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Death Of Judge Lawrence

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The dcath of Hon. Edwin Lawrence occurred ut an carly liour Friday moming. Mr. Lawrence had been failing in health for some time, thontfli in death was entirelyuneipeoted He was atrioken by apoplexy aud ilied iDstautly . Judge Lawrence, a.s he was familiarly known throtighont his large oirole of friendn aud aequaintanees in the county and State, was boru iu Middlebury, Vt., Febrnary 28, 1808; oanie to this city at an early day, aud had been prominently identified with its interests for over tifty years. For forty-ono years he was a member of the Washtonaw bar He was a man of eminent legal lenrning and abihty, and held the poeition of Circuit Judga in this circuit f rom 187 to 18tW. In the years 1844 aud 1840 he was the whig candidate for congrews and was defeated. though running largely ahead of his licket. He represented thi8 distret in the thirteenth legislature. From 1835 to 1840 Mr. Lawrenoe published the Michigan State Journal, and became noted as a vigorous aud etleetive writer. His last years were spent qiuetly and peaceably at bis home here, his retireinciit from the bar taking place in 1873. Mr. Lawrence leaves one son, Hon. John F . Lawrence, a prominent member of the Washtenaw bar. The funeral took place öaturday evemng at (i ::iü o'clock. A meeting of the Washtenaw bar was hold Friday afternoou iu the court room. Judge Joalyn spoke as follows: "By the deatli of Juiige Lawrence I have lost a friend. While I did not agree with him in politics or religión and sometimos thought his likes and dislikes were a little too strong, I admired him because he dared to say what he beheved, and do what his conscience dictated, and because he loved justice and was an honest man." Other eulogistic remarks were made by members of the bar. EESOLOTIONS. In the death of Edwin Lawrence the bar of Washtenaw Co. has sufiered the loss of one of the oldest and most esteemed members. Identified with the county and well kuown to the people almost from its organization, he has for nearly all that period been a conspicuous figure in public affiirs, and in various capacities has strongly impressed his personality upon the public measures of the day, and upon the men within the reach of his inrlueuce. As a politician he was always a man of strong convictions, which he expressed freely and without reserve, and as a citizen he was seldom without clear and decided views upon public questions, which he acted upon without hesitation or evasion. As a judge, bis cbaractenstic way, a strong love of justice, and be aimed to do jus tice without fear or favor, being guided by general principies, with the least possible restraint from technical rules, the court which he presided over had the confidence of the people, and the members of the bar in their intercourse with him found that he assumed no superiority and had no favorites. Therefore, {solved, That we sincerely mourn the loss of the upright 3itizen who bas for so long a time gone in and out among us, and with whoni we have so often taken council in public mattere of both local and general importance. We have found his stroug common sense and gen eral inteligence of sterling value on important occasions ; and wboever bas become intimately acquinted witli him, bas been impressed with the kindness of his heart, whicb his blunt ways and free expression of opinión did not in auy degree dimimsh. But we especially deaire to aoknow] edge our obligation as u bar to the Judge, whose memory we shall ever cherish, also bis legal ability, integrity and impartiality . As an evidence ot our respect we will atteiid bis funeral services as a body, and a copy of this pre amble and resol ution will be presented to the circuit eourt of the county, with the request that tüey be entered at 1 rge npoD ïts records as a perpetual testipiony to the worth of its former presiding officer. E. D. Kinne, T. M. Cooley, J. C. Knowlton. "Wbat makes you look ao aad, Brother Hopeless? Have you lost your wife?" "Yes, poor soul, she is dead; but that ih not my worst misfortune. I made a fearful mistako." "Made a fearful mistake? Why, man, what fearful mistake did you make?" "I married her mother!" - Newman Independent. He was a mathematical cuss, and al ways engagcd iu making intricato calculations on paper. The marriage was to t.'ike place on Friday but he suggested to his prospective mother-iu-law that it bad botter take place on Thursday. "Why do you wish it changed?" sbe asked suspiciously. "Well," said he, "I havo been makiug a calculütion, and I find that my silver wedding will come on Saturday evening, and that would never do, as that is the evening I have to go to the lodge." A Dallas servant girl walked into her mistresses' parlor, and said tothe latter: "I wish you would give me a certifícate; I wish to lea ve." " Give you a certifícate ! Why, you lazy, worthless creature, what sort of a certificate do you expect from me? You don't expect me to say that I am satisfied with you, do you?" "Oh, no, 1 would not have you say that for the world. That might get me iuto trouble. All I want you to certify is that I held out in your house for three whole weeks. Everybody knows what sort of a woman you are, and that will be the best certificate I could possibly have."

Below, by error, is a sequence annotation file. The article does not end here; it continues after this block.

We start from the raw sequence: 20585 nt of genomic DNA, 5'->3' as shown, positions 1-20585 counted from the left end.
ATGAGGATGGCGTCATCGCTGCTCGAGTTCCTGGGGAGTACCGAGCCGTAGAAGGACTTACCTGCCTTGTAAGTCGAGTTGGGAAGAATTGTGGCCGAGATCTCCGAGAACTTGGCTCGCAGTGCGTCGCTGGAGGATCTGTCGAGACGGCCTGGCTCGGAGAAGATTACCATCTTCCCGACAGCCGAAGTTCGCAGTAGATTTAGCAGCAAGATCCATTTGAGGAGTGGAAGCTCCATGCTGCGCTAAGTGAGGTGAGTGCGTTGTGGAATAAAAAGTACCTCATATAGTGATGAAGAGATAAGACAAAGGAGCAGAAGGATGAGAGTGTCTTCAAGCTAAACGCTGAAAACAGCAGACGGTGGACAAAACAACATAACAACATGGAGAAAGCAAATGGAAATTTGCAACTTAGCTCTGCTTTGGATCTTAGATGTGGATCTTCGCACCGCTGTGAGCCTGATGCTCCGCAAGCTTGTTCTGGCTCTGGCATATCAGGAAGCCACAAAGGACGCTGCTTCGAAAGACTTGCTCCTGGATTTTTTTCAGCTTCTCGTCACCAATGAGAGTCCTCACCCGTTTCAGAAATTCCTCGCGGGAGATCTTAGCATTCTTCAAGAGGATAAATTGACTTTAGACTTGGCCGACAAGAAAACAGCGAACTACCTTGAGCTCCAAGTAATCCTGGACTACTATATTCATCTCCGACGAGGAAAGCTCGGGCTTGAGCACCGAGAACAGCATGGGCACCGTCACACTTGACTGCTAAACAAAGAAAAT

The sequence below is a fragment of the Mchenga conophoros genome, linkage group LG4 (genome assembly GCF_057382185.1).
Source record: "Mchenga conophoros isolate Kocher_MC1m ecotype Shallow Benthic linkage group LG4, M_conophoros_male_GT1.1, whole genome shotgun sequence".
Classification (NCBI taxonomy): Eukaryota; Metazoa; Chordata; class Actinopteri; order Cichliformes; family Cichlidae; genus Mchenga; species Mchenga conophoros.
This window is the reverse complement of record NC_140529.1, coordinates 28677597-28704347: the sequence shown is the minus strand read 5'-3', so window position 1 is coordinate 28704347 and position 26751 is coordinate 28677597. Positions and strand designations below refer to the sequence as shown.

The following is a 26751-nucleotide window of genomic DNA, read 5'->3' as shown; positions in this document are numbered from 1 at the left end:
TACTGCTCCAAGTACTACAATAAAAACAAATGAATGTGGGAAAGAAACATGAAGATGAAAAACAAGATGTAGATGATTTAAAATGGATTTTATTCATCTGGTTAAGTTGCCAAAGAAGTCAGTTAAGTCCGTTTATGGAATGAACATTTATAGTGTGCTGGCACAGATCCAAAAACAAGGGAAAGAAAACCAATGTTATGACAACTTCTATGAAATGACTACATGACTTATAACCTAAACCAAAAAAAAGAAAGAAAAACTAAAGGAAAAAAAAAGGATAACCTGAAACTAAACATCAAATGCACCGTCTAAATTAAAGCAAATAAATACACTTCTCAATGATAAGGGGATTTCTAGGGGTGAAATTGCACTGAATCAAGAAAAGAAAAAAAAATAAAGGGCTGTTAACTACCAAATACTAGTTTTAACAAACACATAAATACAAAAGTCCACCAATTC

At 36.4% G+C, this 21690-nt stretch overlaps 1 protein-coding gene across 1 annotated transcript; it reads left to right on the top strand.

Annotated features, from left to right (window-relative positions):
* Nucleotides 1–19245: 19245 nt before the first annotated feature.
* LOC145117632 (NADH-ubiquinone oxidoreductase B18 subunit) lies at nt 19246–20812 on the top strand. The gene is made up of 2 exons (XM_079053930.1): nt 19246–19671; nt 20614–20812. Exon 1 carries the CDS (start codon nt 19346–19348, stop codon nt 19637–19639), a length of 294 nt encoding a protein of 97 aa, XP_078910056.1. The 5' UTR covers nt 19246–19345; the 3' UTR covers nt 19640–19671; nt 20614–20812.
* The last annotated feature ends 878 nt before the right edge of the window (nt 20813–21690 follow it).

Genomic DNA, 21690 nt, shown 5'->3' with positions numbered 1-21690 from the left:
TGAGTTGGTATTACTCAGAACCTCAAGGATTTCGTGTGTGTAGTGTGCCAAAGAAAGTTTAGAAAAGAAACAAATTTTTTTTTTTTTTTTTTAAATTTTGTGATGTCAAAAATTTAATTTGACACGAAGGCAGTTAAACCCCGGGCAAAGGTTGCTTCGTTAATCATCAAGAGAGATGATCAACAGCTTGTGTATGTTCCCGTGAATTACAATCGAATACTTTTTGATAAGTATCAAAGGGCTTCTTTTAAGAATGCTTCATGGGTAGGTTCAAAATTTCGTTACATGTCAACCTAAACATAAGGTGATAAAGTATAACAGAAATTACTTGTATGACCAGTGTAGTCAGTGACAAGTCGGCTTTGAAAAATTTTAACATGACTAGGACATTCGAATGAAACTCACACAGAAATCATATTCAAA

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Ann Arbor Democrat